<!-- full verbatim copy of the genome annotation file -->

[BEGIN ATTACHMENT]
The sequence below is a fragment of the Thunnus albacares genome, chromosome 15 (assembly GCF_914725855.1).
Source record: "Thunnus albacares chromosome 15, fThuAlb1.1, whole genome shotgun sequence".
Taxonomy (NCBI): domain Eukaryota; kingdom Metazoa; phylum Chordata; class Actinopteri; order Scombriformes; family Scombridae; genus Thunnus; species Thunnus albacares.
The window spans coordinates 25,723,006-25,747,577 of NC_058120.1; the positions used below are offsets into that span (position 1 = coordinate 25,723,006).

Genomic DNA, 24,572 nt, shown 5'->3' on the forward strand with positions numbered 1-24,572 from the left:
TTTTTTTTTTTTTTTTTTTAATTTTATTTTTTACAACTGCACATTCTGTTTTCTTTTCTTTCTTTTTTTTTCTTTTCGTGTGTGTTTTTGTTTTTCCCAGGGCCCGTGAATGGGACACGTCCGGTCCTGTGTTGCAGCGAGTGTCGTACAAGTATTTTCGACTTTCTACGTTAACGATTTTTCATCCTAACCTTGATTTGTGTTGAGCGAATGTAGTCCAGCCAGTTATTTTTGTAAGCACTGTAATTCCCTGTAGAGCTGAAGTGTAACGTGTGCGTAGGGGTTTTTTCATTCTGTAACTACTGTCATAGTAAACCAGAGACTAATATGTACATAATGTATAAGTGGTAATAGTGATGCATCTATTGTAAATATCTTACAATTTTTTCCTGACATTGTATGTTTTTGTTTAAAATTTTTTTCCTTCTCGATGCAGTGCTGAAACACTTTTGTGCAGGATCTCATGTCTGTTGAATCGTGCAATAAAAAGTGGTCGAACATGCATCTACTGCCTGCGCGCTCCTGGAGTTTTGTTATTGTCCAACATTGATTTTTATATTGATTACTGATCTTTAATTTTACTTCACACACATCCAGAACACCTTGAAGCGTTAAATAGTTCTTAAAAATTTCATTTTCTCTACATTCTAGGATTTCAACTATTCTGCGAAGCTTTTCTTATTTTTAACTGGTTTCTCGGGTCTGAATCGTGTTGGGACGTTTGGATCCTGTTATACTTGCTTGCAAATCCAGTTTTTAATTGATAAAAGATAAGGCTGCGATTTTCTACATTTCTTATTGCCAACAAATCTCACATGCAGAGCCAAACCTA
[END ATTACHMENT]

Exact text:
The sequence below is a fragment of the Thunnus albacares genome, chromosome 15 (assembly GCF_914725855.1).
Source record: "Thunnus albacares chromosome 15, fThuAlb1.1, whole genome shotgun sequence".
Taxonomy (NCBI): domain Eukaryota; kingdom Metazoa; phylum Chordata; class Actinopteri; order Scombriformes; family Scombridae; genus Thunnus; species Thunnus albacares.
The window spans coordinates 25,723,006-25,747,577 of NC_058120.1; the positions used below are offsets into that span (position 1 = coordinate 25,723,006).

Genomic DNA, 24,572 nt, shown 5'->3' on the forward strand with positions numbered 1-24,572 from the left:
TTTTTTTTTTTTTTTTTTTAATTTTATTTTTTACAACTGCACATTCTGTTTTCTTTTCTTTCTTTTTTTTTCTTTTCGTGTGTGTTTTTGTTTTTCCCAGGGCCCGTGAATGGGACACGTCCGGTCCTGTGTTGCAGCGAGTGTCGTACAAGTATTTTCGACTTTCTACGTTAACGATTTTTCATCCTAACCTTGATTTGTGTTGAGCGAATGTAGTCCAGCCAGTTATTTTTGTAAGCACTGTAATTCCCTGTAGAGCTGAAGTGTAACGTGTGCGTAGGGGTTTTTTCATTCTGTAACTACTGTCATAGTAAACCAGAGACTAATATGTACATAATGTATAAGTGGTAATAGTGATGCATCTATTGTAAATATCTTACAATTTTTTCCTGACATTGTATGTTTTTGTTTAAAATTTTTTTCCTTCTCGATGCAGTGCTGAAACACTTTTGTGCAGGATCTCATGTCTGTTGAATCGTGCAATAAAAAGTGGTCGAACATGCATCTACTGCCTGCGCGCTCCTGGAGTTTTGTTATTGTCCAACATTGATTTTTATATTGATTACTGATCTTTAATTTTACTTCACACACATCCAGAACACCTTGAAGCGTTAAATAGTTCTTAAAAATTTCATTTTCTCTACATTCTAGGATTTCAACTATTCTGCGAAGCTTTTCTTATTTTTAACTGGTTTCTCGGGTCTGAATCGTGTTGGGACGTTTGGATCCTGTTATACTTGCTTGCAAATCCAGTTTTTAATTGATAAAAGATAAGGCTGCGATTTTCTACATTTCTTATTGCCAACAAATCTCACATGCAGAGCCAAACCTA